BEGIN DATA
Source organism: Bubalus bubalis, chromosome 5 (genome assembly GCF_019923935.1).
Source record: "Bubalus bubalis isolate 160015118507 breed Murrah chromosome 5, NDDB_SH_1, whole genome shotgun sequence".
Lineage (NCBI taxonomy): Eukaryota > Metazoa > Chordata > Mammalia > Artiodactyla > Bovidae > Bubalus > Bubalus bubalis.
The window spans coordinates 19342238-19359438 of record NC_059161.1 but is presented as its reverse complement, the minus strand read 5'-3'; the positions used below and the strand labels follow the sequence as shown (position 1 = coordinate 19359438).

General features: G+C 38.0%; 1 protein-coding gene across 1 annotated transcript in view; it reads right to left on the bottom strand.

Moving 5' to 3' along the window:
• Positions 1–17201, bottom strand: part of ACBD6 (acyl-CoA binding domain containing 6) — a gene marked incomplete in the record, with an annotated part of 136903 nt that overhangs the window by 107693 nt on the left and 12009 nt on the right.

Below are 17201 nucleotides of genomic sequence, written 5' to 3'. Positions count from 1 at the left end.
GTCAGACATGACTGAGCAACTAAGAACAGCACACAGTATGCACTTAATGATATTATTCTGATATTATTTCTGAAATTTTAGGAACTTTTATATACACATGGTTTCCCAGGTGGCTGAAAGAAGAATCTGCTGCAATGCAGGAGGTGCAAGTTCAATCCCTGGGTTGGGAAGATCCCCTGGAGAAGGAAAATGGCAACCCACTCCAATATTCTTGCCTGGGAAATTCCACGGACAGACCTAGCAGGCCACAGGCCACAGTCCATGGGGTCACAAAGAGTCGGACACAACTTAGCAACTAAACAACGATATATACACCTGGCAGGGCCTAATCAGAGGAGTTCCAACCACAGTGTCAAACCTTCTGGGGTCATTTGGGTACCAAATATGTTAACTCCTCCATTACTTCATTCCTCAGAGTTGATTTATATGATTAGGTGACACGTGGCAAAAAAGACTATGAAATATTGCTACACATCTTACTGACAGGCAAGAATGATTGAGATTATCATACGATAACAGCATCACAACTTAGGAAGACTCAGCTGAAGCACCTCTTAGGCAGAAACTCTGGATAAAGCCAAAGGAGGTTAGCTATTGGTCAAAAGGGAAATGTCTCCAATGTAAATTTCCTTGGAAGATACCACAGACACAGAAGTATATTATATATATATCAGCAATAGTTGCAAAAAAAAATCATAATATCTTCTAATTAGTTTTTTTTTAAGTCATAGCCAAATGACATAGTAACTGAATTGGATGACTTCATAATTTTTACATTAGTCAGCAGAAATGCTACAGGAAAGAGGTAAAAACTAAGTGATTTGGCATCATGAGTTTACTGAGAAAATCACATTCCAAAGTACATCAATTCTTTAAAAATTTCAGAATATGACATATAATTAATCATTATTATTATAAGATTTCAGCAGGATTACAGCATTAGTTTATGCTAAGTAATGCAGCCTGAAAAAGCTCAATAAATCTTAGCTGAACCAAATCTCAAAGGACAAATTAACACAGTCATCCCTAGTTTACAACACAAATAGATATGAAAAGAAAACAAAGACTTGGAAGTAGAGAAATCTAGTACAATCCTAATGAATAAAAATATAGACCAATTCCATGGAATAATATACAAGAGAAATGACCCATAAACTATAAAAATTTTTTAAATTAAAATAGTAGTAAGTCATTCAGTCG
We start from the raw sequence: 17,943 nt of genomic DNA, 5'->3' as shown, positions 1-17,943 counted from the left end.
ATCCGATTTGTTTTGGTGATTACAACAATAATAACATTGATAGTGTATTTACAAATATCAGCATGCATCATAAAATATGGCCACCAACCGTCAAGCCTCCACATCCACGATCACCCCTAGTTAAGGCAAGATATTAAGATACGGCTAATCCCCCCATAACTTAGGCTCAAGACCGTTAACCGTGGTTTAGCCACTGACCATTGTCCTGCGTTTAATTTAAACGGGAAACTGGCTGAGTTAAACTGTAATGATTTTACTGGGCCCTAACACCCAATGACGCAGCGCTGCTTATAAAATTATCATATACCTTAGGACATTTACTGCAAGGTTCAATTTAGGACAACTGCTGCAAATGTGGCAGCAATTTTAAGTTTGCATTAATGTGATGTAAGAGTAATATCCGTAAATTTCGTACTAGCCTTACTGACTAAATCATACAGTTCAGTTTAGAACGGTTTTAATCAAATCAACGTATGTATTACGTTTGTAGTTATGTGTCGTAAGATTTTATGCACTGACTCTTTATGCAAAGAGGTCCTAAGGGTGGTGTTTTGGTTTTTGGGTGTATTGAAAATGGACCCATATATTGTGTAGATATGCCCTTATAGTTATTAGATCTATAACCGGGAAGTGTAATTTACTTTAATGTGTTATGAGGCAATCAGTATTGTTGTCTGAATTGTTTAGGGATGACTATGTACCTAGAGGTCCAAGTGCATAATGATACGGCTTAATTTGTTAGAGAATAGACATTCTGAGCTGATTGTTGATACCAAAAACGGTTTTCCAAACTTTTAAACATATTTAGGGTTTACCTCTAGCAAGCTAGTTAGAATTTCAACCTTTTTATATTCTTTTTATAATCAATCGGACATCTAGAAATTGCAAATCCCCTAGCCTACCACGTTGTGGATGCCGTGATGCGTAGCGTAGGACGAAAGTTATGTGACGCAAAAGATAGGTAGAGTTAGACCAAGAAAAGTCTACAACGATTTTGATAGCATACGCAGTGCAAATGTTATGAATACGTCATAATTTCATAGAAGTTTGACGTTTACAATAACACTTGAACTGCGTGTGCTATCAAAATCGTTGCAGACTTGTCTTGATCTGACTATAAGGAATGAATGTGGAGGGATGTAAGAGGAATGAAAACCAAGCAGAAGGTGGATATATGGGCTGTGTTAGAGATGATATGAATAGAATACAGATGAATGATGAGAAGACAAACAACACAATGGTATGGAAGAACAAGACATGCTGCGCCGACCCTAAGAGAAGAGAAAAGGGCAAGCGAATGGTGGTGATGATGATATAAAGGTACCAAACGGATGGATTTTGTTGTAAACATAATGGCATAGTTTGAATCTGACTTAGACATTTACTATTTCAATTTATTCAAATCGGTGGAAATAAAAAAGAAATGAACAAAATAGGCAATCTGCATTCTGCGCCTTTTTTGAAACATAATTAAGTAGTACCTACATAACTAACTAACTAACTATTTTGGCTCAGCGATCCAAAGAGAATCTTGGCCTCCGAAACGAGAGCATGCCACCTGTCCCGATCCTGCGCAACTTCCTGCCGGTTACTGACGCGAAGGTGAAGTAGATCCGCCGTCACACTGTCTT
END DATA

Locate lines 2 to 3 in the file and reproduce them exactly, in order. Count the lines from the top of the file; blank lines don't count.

Source record: "Bubalus bubalis isolate 160015118507 breed Murrah chromosome 5, NDDB_SH_1, whole genome shotgun sequence".
Lineage (NCBI taxonomy): Eukaryota > Metazoa > Chordata > Mammalia > Artiodactyla > Bovidae > Bubalus > Bubalus bubalis.